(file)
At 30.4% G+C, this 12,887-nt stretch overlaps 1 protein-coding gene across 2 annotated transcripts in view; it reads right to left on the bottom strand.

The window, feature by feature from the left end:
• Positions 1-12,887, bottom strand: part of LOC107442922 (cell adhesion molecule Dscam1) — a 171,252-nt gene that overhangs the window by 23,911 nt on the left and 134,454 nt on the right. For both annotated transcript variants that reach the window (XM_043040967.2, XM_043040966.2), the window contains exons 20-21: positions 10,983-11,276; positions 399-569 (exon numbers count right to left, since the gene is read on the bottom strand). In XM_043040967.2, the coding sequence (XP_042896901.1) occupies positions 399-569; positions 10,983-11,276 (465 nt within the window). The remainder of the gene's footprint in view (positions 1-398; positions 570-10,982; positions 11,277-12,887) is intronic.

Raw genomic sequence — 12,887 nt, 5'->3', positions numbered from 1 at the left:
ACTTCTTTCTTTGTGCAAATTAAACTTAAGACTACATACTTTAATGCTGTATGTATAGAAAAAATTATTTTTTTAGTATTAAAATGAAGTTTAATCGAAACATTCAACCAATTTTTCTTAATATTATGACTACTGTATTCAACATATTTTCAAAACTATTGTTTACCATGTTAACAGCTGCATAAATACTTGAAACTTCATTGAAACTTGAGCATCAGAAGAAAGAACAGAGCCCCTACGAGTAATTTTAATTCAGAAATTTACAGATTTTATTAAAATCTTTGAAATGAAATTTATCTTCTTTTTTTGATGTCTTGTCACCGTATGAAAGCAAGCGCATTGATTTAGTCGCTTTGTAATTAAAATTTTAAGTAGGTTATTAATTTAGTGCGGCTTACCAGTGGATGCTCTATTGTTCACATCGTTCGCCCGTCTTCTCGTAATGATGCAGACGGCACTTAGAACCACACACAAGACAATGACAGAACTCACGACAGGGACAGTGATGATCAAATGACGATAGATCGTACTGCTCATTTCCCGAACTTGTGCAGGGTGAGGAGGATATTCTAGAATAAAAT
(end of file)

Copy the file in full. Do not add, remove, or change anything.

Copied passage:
At 30.4% G+C, this 12,887-nt stretch overlaps 1 protein-coding gene across 2 annotated transcripts in view; it reads right to left on the bottom strand.

The window, feature by feature from the left end:
• Positions 1-12,887, bottom strand: part of LOC107442922 (cell adhesion molecule Dscam1) — a 171,252-nt gene that overhangs the window by 23,911 nt on the left and 134,454 nt on the right. For both annotated transcript variants that reach the window (XM_043040967.2, XM_043040966.2), the window contains exons 20-21: positions 10,983-11,276; positions 399-569 (exon numbers count right to left, since the gene is read on the bottom strand). In XM_043040967.2, the coding sequence (XP_042896901.1) occupies positions 399-569; positions 10,983-11,276 (465 nt within the window). The remainder of the gene's footprint in view (positions 1-398; positions 570-10,982; positions 11,277-12,887) is intronic.

Raw genomic sequence — 12,887 nt, 5'->3', positions numbered from 1 at the left:
ACTTCTTTCTTTGTGCAAATTAAACTTAAGACTACATACTTTAATGCTGTATGTATAGAAAAAATTATTTTTTTAGTATTAAAATGAAGTTTAATCGAAACATTCAACCAATTTTTCTTAATATTATGACTACTGTATTCAACATATTTTCAAAACTATTGTTTACCATGTTAACAGCTGCATAAATACTTGAAACTTCATTGAAACTTGAGCATCAGAAGAAAGAACAGAGCCCCTACGAGTAATTTTAATTCAGAAATTTACAGATTTTATTAAAATCTTTGAAATGAAATTTATCTTCTTTTTTTGATGTCTTGTCACCGTATGAAAGCAAGCGCATTGATTTAGTCGCTTTGTAATTAAAATTTTAAGTAGGTTATTAATTTAGTGCGGCTTACCAGTGGATGCTCTATTGTTCACATCGTTCGCCCGTCTTCTCGTAATGATGCAGACGGCACTTAGAACCACACACAAGACAATGACAGAACTCACGACAGGGACAGTGATGATCAAATGACGATAGATCGTACTGCTCATTTCCCGAACTTGTGCAGGGTGAGGAGGATATTCTAGAATAAAAT